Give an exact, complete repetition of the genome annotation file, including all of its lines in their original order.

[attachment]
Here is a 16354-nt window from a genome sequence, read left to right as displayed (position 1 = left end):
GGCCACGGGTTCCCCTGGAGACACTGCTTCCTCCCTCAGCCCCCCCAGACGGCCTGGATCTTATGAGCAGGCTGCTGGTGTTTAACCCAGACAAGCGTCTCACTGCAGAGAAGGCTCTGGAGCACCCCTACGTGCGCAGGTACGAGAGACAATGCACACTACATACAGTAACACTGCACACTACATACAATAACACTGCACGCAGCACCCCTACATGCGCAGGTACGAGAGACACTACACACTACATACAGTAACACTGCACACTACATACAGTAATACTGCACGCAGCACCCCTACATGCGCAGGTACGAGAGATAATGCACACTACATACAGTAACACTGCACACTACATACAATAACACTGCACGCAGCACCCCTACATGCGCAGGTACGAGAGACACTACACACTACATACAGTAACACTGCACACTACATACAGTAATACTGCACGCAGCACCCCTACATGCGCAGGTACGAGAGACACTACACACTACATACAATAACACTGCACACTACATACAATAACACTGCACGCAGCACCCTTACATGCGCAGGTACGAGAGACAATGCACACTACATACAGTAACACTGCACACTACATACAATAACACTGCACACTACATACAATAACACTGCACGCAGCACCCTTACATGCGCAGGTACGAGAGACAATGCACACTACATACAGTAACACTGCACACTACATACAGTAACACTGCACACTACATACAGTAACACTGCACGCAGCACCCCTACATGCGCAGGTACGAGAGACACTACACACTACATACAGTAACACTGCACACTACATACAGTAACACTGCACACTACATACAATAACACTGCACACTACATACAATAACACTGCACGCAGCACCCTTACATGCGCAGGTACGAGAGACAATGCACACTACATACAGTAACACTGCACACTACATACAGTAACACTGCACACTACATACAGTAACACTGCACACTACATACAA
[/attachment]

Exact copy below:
Here is a 16354-nt window from a genome sequence, read left to right as displayed (position 1 = left end):
GGCCACGGGTTCCCCTGGAGACACTGCTTCCTCCCTCAGCCCCCCCAGACGGCCTGGATCTTATGAGCAGGCTGCTGGTGTTTAACCCAGACAAGCGTCTCACTGCAGAGAAGGCTCTGGAGCACCCCTACGTGCGCAGGTACGAGAGACAATGCACACTACATACAGTAACACTGCACACTACATACAATAACACTGCACGCAGCACCCCTACATGCGCAGGTACGAGAGACACTACACACTACATACAGTAACACTGCACACTACATACAGTAATACTGCACGCAGCACCCCTACATGCGCAGGTACGAGAGATAATGCACACTACATACAGTAACACTGCACACTACATACAATAACACTGCACGCAGCACCCCTACATGCGCAGGTACGAGAGACACTACACACTACATACAGTAACACTGCACACTACATACAGTAATACTGCACGCAGCACCCCTACATGCGCAGGTACGAGAGACACTACACACTACATACAATAACACTGCACACTACATACAATAACACTGCACGCAGCACCCTTACATGCGCAGGTACGAGAGACAATGCACACTACATACAGTAACACTGCACACTACATACAATAACACTGCACACTACATACAATAACACTGCACGCAGCACCCTTACATGCGCAGGTACGAGAGACAATGCACACTACATACAGTAACACTGCACACTACATACAGTAACACTGCACACTACATACAGTAACACTGCACGCAGCACCCCTACATGCGCAGGTACGAGAGACACTACACACTACATACAGTAACACTGCACACTACATACAGTAACACTGCACACTACATACAATAACACTGCACACTACATACAATAACACTGCACGCAGCACCCTTACATGCGCAGGTACGAGAGACAATGCACACTACATACAGTAACACTGCACACTACATACAGTAACACTGCACACTACATACAGTAACACTGCACACTACATACAA